WASHINGTON — The push to create a receivership mechanism for failing investment banks gained momentum Wednesday with Treasury Secretary Henry Paulson's endorsement.
A former chief executive of Goldman Sachs & Co., Mr. Paulson said federal regulators must be empowered to unwind large nondepository institutions.
"It is clear that some institutions, if they fail, can have a systemic impact, so we must give regulators the authorities to limit that impact and facilitate an orderly failure," Mr. Paulson said during a speech in London. "We need to create a resolution process that ensures the financial system can withstand the failure of a large, complex financial firm. To do this, we will need to give our regulators additional emergency authority to limit temporary disruptions."
Mr. Paulson's comments were similar to a call two weeks ago by Federal Deposit Insurance Corp. Chairman Sheila Bair, who said that investment firms must have a receivership process similar to that for commercial banks.
But observers said Mr. Paulson's comments would carry more weight with lawmakers as they begin next week to debate regulatory changes needed to avert a future government rescue similar to the Federal Reserve Board's intervention to save Bear Stearns this March.
"This is a guy who's a private-sector, free marketer individual coming up with something like this — that's a deep statement," said Ernest Patrikis, a former general counsel at the Federal Reserve Bank of New York who is now a partner in Pillsbury Winthrop Shaw Pittman LLP.
"Not only is he an investment banker, he's a Goldman Sachs banker. With him saying it now, with his background, it carries a lot of weight."
Mr. Paulson kept many of his comments vague, but he could be forced to be more specific when he testifies July 10 at the House Financial Services Committee along with Fed Chairman Ben Bernanke.
The hearing is the first of several on the need for a regulatory revamping, and it is to touch on the Treasury's reform blueprint released four months ago.
In his speech Wednesday, Mr. Paulson built on the blueprint, saying new regulatory receivership powers must be kept flexible and that "the trigger for invoking such authority should be very high, such as a bankruptcy filing."
He also said he wants to fight the perception that some institutions are too big to fail. "We should consider ways to ensure that costs are imposed on creditors and equity holders," he said.
"Any commitment of government support should be an extraordinary event that requires the engagement of the executive branch," he said. "It should be focused on areas with the greatest potential for market instability and should contain sufficient criteria to ensure that the cost to the taxpayers is minimized."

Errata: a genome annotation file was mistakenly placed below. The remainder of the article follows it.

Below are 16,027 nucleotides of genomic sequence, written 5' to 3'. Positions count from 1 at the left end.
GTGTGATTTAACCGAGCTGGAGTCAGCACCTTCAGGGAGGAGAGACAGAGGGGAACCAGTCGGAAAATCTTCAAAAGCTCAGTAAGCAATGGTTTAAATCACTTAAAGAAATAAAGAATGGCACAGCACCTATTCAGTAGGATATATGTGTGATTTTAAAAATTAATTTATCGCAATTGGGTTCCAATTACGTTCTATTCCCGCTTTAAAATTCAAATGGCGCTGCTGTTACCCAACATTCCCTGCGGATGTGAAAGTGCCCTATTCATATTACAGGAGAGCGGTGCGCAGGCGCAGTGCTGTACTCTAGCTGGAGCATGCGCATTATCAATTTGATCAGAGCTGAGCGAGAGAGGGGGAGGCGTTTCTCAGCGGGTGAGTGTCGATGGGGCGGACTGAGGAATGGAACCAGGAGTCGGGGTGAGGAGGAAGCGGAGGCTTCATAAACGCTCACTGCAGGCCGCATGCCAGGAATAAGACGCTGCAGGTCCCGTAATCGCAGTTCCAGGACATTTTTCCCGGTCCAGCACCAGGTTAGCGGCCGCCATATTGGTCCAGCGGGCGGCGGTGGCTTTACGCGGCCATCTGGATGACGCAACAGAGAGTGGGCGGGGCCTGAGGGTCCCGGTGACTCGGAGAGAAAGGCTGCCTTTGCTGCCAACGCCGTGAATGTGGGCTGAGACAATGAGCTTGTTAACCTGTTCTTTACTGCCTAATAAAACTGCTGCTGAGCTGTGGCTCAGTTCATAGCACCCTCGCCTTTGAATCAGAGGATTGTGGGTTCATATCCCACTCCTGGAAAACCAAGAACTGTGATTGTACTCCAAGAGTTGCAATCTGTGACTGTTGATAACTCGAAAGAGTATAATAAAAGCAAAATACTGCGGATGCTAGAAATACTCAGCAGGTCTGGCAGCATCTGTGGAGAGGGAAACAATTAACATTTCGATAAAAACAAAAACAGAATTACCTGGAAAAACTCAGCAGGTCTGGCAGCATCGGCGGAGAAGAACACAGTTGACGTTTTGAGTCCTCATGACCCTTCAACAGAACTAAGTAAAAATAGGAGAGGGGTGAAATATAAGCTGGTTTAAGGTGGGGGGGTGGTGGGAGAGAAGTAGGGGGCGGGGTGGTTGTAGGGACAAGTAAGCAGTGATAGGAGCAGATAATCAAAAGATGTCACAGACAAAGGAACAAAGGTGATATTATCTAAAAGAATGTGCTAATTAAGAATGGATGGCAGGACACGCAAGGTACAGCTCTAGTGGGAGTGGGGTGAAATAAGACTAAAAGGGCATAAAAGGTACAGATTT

Such a system is already in place for commercial banks. Under the Federal Deposit Insurance Corp. Improvement Act of 1991, the FDIC, Fed, and Treasury secretary, in consultation with the president, can jointly invoke the systemic risk exception to prevent the failure of a bank if its collapse would wreak havoc on the financial system. The cost of such a bailout would be borne by the rest of the banking industry, which would face a special insurance premium assessment.
Regulators must also take prompt corrective action to prevent a failure or minimize the cost of its collapse.
In a speech two weeks ago, Ms. Bair advocated similar requirements for investment banks and offered the FDIC as the receiver for such institutions.
"There should be a prompt corrective action-like mechanism with mandatory triggers for supervisory intervention and, if necessary, closure if capital is not restored," she said.
Though Mr. Paulson did not go so far, he said the bankruptcy process governing investment banks could affect the system adversely.
"Bankruptcy imposes market discipline on creditors but in a time of crisis could involve undue market disruption," he said.
He acknowledged, however, that a regulatory receivership process could "reduce market discipline" because creditors could perceive some government backing. This is not his intent, he said.
"For market discipline to constrain risk effectively, financial institutions must be allowed to fail," Mr. Paulson said. "Under optimal financial regulatory and financial infrastructures, such a failure would not threaten the overall system."
His comments continued the debate over extending bank-like regulation to investment banks.
The Securities and Exchange Commission and the Fed are still working on a memorandum of understanding governing enhanced central bank supervision of investment banks, Mr. Paulson said, and it is expected to be released soon.